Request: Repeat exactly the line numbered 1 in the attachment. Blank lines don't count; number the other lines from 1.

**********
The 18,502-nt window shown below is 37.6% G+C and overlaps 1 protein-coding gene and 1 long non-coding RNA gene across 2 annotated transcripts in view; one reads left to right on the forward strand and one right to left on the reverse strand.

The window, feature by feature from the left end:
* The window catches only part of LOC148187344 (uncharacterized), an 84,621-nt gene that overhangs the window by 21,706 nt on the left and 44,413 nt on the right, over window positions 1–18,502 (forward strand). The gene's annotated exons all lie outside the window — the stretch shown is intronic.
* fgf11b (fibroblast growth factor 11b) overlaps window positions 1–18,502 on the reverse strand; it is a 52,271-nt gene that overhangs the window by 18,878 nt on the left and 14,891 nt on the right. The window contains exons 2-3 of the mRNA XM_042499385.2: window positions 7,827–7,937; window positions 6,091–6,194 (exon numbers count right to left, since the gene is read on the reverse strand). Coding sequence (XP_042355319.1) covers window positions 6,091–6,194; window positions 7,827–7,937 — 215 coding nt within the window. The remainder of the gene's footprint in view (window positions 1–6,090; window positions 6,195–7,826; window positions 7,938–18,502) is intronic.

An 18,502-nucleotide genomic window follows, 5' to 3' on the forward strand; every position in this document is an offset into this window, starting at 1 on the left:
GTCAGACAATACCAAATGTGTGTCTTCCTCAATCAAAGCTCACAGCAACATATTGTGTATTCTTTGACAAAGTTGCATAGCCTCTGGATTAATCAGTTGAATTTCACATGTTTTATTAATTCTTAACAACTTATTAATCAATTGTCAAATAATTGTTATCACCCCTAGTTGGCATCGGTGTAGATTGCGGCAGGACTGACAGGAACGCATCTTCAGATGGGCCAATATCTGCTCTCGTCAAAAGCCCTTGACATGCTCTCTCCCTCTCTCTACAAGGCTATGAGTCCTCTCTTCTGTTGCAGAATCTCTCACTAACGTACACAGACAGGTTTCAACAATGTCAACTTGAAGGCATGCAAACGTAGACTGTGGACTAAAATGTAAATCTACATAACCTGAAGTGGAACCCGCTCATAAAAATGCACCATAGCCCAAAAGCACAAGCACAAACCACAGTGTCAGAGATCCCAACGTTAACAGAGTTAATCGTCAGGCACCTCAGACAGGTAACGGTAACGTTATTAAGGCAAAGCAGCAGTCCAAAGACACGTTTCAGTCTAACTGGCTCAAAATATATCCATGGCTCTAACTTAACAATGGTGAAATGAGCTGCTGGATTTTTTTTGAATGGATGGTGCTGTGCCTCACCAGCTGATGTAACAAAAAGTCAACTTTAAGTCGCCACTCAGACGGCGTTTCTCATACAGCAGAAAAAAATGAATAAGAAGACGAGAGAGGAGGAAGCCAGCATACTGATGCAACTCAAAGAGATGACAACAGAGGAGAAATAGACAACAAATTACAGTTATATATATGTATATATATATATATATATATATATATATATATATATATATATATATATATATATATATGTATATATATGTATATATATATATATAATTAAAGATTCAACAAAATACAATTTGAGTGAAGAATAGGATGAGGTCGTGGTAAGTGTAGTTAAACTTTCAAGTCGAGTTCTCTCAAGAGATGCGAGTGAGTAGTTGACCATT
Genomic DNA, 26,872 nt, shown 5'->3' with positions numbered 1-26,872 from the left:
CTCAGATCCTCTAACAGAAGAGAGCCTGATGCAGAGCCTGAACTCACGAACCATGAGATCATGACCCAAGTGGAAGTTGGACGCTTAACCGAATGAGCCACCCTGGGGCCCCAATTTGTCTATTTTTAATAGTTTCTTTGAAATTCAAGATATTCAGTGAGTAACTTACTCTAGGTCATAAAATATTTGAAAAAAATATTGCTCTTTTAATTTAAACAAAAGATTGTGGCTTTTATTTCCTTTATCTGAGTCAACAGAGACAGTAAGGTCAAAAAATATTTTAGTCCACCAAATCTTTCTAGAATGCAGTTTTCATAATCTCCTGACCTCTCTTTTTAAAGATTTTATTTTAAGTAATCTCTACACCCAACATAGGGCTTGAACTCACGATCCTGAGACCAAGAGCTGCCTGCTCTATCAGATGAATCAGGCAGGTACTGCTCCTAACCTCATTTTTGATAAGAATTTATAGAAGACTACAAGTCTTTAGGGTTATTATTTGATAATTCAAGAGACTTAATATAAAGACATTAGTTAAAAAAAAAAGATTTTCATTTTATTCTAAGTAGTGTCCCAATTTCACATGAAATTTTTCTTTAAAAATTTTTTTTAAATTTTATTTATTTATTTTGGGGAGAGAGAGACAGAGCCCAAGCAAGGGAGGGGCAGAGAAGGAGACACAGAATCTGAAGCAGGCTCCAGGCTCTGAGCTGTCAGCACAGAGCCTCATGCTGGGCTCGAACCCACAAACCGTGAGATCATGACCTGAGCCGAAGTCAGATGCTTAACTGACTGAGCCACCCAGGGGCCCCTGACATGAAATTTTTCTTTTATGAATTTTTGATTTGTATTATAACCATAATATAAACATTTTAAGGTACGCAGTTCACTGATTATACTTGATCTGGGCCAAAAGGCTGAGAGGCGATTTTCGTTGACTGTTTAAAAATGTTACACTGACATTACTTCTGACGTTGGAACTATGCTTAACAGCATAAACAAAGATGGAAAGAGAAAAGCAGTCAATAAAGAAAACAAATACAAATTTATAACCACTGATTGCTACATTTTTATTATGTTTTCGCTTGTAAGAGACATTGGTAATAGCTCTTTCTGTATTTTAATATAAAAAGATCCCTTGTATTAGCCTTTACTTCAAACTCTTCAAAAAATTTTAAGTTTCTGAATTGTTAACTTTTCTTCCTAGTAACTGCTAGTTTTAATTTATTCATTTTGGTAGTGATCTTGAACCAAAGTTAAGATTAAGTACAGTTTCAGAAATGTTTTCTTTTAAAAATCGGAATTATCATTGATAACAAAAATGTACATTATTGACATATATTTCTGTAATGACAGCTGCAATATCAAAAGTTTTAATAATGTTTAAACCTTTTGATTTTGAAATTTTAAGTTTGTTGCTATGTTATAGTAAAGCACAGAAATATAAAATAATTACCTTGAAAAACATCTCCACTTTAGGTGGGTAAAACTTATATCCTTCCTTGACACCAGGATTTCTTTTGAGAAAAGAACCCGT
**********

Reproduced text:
The 18,502-nt window shown below is 37.6% G+C and overlaps 1 protein-coding gene and 1 long non-coding RNA gene across 2 annotated transcripts in view; one reads left to right on the forward strand and one right to left on the reverse strand.